Over 115 people attended CIMA’s celebration of its fifth anniversary, World Press Freedom Day, and the launch of the second edition of its report, Empowering Independent Media: U.S. Efforts to Foster a Free Press and an Open Internet Around the World.
See Dave Kaplan’s PowerPoint presentation on Empowering Independent Media. >>
David E. Kaplan
Editor, Empowering Independent Media:
U.S. Efforts to Foster a Free Press
and an Open Internet Around the World
Thomas O. Melia
U.S. Department of State
Sarah E. Mendelson
U.S. Agency for International Development
National Endowment for Democracy
Open Society Foundations
Center for International Media Assistance
May 1, 2012
U.S. efforts to bolster independent media and an open Internet overseas are having significant impact, but face a lack of funding, growth in online censorship and surveillance, and rising attacks on journalists, according to CIMA’s new report. The 150-page report, Empowering Independent Media, provides a comprehensive survey of U.S. initiatives by public and private donors, nonprofit organizations, universities, and others that focus on media as a means to encourage democratization and economic development.
Among the report’s findings:
Drawing on original research as well as CIMA’s past reports, Empowering Independent Media examines seven core areas of media development-funding, digital media, sustainability, media law, safety, education, and monitoring and evaluation. It makes recommendations to strengthen independent media around the world, including: expand funding; increase coordination; build citizen journalist capacity; embed digital media and project evaluation into all programs; and put greater emphasis on business skills, legal issues, community radio, and investigative journalism.
About the speakers:
David E. Kaplan is an investigative journalist and media consultant in Washington, DC. He is a partner in Investigative Journalism Consultants and editor-at-large for the Organized Crime and Corruption Reporting Project. From 2008 to 2011, Kaplan served as director of the International Consortium of Investigative Journalists, an award-winning network of 100 reporters in 50 countries. Previously, he worked as chief investigative correspondent for U.S. News & World Report, where his stories included exposés of racketeering by North Korean diplomats, Saudi funding of terrorist organizations, and the looting of Russia. Kaplan is co-author of the book YAKUZA, widely considered the standard reference on the Japanese mafia, and author of the critically acclaimed Fires of the Dragon, on the life and murder of Chinese journalist Henry Liu. Kaplan has reported from two dozen countries, and his stories have won or shared more than 20 awards, including honors from Investigative Reporters and Editors and the Overseas Press Club. He has worked in media development for 20 years and trained more than a thousand reporters worldwide in his workshops on investigative journalism. His past clients include Arab Reporters for Investigative Journalism, the International Center for Journalists, IREX, and the World Bank. He is author of CIMA’s report Global Investigative Journalism: Strategies for Support, managing editor of Empowering Independent Media: U.S. Efforts to Foster Free and Independent News Around the World, and editor and principal writer of Empowering’s forthcoming second edition, published by the Center for International Media Assistance at the National Endowment for Democracy.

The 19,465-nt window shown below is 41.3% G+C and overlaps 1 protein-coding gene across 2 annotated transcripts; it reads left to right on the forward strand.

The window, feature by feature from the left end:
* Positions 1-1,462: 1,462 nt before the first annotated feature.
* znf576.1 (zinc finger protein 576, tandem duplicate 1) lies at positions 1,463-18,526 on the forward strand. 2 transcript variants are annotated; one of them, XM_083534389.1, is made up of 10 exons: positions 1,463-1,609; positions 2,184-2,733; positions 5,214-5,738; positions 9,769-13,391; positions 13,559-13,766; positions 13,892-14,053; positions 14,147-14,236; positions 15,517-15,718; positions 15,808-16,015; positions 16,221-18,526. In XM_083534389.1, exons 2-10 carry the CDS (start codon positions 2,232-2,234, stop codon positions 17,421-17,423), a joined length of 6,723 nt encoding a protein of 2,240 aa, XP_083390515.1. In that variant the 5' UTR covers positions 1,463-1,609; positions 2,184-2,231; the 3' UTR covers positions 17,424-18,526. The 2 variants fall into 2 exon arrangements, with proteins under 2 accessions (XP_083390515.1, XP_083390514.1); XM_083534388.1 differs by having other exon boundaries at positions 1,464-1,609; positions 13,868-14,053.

Thomas O. Melia is the deputy assistant secretary for the U.S. Department of State’s Bureau of Democracy, Human Rights, and Labor. With more than 25 years of experience in the promotion of democracy and human rights, his portfolio includes the Office of European Affairs, including Russia, the Office of Southern and Central Asian Affairs, and the Office of International Labor, Business and Human Rights. Before his appointment, Melia was the deputy executive director of Freedom House from 2005-2010. For more than 12 years, he held senior posts at the National Democratic Institute, including serving as vice president for programs, managing programs in Central and Eastern Europe and the Middle East, and directing programs in more than a dozen African countries. From 1986 to 1988, he was the associate director of the Free Trade Union Institute at the AFL-CIO. Prior to that, he worked on Capitol Hill as a legislative assistant to Senator Daniel Patrick Moynihan. Melia has taught democracy and human rights courses at Georgetown University and Johns Hopkins School of Advanced International studies for more than 10 years. He has also published a number of widely read articles democracy and human rights issues.